Within 24 hours of the fatal accident, the lawsuit alleges Soto’s family was approached by one of the defendants – the person Ornelas described as the El Paso office manager – who asked them to sign what they thought was a contract that dealt with their son’s funeral expenses.
But the lawsuit claims the parents – who don’t speak or read English – actually signed a legal services agreement and were given a card with Cesar Ornelas’s law firm telephone number.
The lawsuit alleges the funeral home operator subsequently told the parents that everything was taken care of and they would not have to pay fees as long as the services of Cesar Ornelas had been agreed upon.
Funeral home ethic
Ornelas said his firm never recruited funeral homes to refer clients to the firm.
He said his father started a company to help Mexican nationals get funeral expenses paid in traumatic death cases but that company had nothing to do with his firm.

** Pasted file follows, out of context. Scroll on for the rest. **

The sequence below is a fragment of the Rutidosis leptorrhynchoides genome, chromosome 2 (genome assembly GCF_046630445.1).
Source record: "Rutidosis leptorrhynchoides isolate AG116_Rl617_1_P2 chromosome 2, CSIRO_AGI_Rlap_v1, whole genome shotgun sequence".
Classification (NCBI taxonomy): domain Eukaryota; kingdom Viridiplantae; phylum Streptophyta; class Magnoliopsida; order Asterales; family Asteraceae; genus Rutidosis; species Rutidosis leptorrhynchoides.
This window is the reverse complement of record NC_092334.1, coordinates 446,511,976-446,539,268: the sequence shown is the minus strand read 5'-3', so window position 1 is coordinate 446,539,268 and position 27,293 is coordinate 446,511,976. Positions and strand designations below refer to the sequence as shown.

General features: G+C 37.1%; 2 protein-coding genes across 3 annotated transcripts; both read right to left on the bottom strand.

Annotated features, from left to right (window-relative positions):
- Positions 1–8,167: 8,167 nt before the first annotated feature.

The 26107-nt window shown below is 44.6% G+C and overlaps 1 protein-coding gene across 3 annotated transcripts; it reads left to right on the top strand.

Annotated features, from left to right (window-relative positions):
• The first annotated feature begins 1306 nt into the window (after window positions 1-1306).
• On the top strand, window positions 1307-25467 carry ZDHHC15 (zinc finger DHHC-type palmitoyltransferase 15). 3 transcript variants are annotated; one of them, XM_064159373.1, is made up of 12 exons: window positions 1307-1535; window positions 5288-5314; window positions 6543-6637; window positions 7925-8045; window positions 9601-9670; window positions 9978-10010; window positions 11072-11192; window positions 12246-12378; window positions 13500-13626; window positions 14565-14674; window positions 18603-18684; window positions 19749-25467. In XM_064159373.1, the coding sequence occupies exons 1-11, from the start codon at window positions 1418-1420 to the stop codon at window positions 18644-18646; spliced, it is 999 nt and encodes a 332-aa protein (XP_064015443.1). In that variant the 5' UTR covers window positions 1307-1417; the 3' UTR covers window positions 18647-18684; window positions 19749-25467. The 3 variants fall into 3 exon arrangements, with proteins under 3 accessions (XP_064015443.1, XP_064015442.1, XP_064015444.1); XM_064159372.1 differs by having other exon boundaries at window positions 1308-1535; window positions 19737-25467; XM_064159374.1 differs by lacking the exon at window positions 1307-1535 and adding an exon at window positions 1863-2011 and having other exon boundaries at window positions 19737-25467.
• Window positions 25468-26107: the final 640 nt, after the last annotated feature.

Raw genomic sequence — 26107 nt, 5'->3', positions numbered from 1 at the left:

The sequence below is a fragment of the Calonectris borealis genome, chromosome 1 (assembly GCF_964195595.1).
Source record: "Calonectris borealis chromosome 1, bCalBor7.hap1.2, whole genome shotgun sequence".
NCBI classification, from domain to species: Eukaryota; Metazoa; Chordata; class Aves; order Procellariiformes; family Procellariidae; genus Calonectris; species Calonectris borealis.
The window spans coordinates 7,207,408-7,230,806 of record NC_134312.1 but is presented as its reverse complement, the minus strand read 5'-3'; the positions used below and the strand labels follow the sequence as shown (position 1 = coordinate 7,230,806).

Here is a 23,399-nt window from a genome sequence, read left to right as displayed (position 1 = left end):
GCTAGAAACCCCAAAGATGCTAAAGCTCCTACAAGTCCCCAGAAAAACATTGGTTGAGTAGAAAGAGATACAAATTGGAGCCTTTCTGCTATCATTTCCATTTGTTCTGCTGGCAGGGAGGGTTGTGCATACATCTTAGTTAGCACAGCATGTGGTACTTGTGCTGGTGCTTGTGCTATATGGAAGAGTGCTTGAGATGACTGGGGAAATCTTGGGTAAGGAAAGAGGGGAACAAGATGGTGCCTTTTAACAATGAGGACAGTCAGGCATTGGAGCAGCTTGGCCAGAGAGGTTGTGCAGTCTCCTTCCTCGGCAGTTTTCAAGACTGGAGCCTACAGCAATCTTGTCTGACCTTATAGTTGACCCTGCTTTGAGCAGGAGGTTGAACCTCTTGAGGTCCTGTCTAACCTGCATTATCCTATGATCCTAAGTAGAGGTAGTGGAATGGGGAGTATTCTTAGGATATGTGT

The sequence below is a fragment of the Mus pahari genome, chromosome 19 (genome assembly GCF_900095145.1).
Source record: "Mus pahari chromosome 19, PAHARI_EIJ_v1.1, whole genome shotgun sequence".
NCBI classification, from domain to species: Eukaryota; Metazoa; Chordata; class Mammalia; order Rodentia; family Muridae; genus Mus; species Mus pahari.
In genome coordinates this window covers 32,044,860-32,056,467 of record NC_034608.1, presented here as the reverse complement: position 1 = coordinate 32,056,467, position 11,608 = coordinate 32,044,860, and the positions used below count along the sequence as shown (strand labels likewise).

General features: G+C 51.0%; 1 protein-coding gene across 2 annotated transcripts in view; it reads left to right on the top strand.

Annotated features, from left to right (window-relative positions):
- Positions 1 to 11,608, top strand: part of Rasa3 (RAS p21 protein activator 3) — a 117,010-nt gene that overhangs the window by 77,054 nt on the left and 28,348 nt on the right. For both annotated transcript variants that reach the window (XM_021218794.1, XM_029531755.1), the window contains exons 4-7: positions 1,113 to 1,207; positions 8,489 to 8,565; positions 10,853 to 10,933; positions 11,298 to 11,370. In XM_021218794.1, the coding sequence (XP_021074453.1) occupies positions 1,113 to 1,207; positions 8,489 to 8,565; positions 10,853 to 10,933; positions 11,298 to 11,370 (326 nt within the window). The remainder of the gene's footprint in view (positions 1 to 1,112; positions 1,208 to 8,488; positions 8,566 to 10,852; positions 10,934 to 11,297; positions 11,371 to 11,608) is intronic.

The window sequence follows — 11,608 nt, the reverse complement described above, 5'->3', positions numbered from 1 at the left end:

“There’s no relation to the law firm, other than he’s my dad,” Ornelas said. “It didn’t recruit funeral homes to send this firm clients.”
Ornelas’ father is a funeral home director in Texas.
Two funeral directors told the Journal they had a different impression when they were approached by the elder Ornelas at an annual function for the funeral directors association.
The regional manager for the Legacy Funeral Group in Southwest Texas and Southeastern New Mexico, Bill Vallie, who oversees 15 funeral homes in Texas and New Mexico, said in a telephone interview that he was approached by Ornelas’ father about referring cases to his son’s law firm for a fee.